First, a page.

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Film Review: Sarah’s Key (French: Elle s’appelait Sarah)

Sarah’s Key (French: Elle s’appelait Sarah)

Kristan Scott Thomas in Sarah's Key
Kristan Scott Thomas

2010 was the year that French filmakers turned their attention to French involvement in the Shoah and in particular the July 1942 Vel d’Hiv round up of over 13,000 Jews by the French police, so called because the internees were initially held in the ‘Vel d’Hiv’ Parisian velodrome before being taken to internment camps outside of Paris and onto extermination camps in Poland.

Initially, I thought this film was another film about the Shoah but it is so much more than that.

Sarah’s Key is narrated through the eyes of Julia, an American journalist living in Paris (Kristan Scott Thomas) who becomes absorbed in finding out what happened to the Stazynski family living in the Marais and the 10 year old Sarah (Mélusine Mayance) and her brother, who have no record of being deported to Auschwitz. The film interweaves the present day story with the past, bringing the character of Sarah and Julia closer together until it dramatically changes the life of the latter.

At the beginning of the film we see Sarah Starzynski lock her brother in a cupboard when the police come to arrest her family in the round up. She promises to return for him. The story is gripping and emotional. It is difficult at times to watch and like many films depicting the Shoah grabs you from the beginning and never lets you go, depicting powerlessness, victimhood as well as touching on the role and motives of perpetrators, victims and bystanders. Indeed, the modern day story acts as a device to break up the difficult and highly emotional scenes depicting the past and gives the viewer pauses for reflection.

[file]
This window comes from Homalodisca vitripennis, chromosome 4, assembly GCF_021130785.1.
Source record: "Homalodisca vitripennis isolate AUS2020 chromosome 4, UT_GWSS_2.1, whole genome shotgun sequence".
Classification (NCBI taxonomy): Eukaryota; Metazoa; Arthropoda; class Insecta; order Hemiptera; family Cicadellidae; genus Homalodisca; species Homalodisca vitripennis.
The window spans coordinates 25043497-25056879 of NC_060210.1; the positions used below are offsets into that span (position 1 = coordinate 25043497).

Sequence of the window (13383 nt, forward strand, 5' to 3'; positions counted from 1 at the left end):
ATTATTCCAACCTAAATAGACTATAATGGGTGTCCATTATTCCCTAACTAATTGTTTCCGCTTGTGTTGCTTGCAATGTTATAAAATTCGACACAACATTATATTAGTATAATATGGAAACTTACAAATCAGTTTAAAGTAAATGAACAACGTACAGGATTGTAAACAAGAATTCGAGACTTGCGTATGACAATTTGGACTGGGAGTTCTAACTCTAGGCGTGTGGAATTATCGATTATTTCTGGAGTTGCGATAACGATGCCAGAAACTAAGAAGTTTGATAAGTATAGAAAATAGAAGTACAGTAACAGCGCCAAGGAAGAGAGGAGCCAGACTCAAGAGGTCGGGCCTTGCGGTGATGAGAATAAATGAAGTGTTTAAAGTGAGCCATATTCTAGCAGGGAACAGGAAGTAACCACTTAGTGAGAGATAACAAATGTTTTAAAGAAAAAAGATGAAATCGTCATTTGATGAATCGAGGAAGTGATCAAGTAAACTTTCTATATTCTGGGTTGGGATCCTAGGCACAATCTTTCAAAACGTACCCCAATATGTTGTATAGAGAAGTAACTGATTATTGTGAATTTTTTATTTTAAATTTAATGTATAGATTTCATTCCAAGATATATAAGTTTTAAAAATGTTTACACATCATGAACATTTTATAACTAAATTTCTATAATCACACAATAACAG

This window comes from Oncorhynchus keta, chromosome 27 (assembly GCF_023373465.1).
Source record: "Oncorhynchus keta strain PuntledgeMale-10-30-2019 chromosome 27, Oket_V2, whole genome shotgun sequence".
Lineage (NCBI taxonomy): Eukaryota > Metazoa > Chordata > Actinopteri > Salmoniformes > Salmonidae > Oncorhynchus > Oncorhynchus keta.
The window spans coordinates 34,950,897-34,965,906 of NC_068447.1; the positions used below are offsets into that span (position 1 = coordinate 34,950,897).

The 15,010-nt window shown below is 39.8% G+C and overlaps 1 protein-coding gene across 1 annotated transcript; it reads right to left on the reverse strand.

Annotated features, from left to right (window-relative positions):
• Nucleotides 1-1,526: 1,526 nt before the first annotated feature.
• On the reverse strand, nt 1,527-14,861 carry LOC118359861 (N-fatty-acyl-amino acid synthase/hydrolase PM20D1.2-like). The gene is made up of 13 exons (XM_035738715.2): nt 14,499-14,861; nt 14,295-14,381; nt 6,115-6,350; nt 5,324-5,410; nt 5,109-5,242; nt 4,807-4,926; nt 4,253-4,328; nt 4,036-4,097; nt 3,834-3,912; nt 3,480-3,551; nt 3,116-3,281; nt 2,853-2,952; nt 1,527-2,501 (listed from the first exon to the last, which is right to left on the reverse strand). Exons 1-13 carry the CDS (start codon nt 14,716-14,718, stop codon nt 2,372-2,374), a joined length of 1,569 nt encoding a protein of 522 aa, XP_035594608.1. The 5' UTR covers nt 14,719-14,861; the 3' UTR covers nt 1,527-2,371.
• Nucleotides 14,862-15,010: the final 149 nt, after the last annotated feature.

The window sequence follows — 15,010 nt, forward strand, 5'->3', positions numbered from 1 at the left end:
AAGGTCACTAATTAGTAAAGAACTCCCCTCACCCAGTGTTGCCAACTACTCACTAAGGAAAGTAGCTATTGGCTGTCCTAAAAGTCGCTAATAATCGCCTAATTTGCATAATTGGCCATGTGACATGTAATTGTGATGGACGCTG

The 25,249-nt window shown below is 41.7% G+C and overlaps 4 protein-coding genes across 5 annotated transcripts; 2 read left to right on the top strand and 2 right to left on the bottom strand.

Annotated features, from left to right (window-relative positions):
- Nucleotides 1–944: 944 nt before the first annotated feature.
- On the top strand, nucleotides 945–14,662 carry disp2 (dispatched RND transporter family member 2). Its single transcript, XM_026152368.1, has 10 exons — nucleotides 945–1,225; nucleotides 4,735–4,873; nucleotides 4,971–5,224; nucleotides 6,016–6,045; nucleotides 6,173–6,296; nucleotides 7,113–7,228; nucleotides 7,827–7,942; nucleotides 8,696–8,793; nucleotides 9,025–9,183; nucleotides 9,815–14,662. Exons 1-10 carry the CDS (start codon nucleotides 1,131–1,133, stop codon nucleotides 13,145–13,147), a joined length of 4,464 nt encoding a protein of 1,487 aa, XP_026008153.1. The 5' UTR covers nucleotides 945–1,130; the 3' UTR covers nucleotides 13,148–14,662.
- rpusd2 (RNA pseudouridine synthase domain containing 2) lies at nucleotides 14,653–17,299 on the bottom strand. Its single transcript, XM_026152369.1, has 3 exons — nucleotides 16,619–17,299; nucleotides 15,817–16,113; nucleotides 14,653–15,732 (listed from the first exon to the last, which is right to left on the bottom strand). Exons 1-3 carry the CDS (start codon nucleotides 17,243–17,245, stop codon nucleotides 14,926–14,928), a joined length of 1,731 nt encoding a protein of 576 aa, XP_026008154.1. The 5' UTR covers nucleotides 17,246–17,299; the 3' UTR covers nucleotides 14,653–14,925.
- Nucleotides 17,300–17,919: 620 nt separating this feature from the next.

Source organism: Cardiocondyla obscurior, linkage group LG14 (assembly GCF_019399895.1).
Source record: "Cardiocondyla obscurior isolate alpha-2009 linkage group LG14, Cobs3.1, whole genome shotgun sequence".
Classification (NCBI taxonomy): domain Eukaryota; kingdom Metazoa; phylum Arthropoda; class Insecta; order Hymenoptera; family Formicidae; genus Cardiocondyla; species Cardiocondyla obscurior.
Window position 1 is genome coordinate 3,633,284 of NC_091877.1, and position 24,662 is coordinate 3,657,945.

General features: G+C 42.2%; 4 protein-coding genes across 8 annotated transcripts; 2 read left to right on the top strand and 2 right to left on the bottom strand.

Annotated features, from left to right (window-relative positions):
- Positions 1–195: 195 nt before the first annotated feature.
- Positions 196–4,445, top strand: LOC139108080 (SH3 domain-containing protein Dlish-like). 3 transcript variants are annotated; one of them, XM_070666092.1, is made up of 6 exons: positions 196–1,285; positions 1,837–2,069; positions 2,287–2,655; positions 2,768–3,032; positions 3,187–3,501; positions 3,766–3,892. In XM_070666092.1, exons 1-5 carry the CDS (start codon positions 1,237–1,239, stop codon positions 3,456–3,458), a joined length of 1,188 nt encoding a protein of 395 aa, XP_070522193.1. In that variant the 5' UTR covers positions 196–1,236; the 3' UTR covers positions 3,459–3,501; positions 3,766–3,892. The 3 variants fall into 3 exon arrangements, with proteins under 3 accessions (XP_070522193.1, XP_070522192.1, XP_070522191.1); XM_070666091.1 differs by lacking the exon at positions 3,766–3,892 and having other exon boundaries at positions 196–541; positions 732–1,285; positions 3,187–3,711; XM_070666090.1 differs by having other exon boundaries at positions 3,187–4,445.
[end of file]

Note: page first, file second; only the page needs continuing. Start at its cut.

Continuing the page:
Where Sarah’s Key is most powerful and perhaps different from many other films in the genre is where it deals with survivor’s guilt and how it impacts on those individuals and those around them: indeed you come out of the cinema realising that the pain caused by the Shoah resonates through the generations. The director in linking so vividly the modern day with 1942 and its aftermath leads us on a journey of understanding and empathy with the survivor. How would we have felt having survived? How would we have reacted after the war? Who would we have told and what could we tell them? Would we have been so brave.

Sarah’s Key is much more about these questions than any others. Hours, days later, I am still asking them. That’s the real impact of this film.

The film is released in the UK and US on August 5th.

Sarah’s Key: Official HD trailer

Comments (1)

One Reply to “Film Review: Sarah’s Key (French: Elle s’appelait Sarah)”

  1. At last! Someone not criticizing (or critiquing) Sarah’s Key for what it is not, unlike the UK press.

    Kristin Scott Thomas and those who act with her, especially the young Sarah, play their hearts out in an under-appreciated (in the UK) piece of pure theatre.

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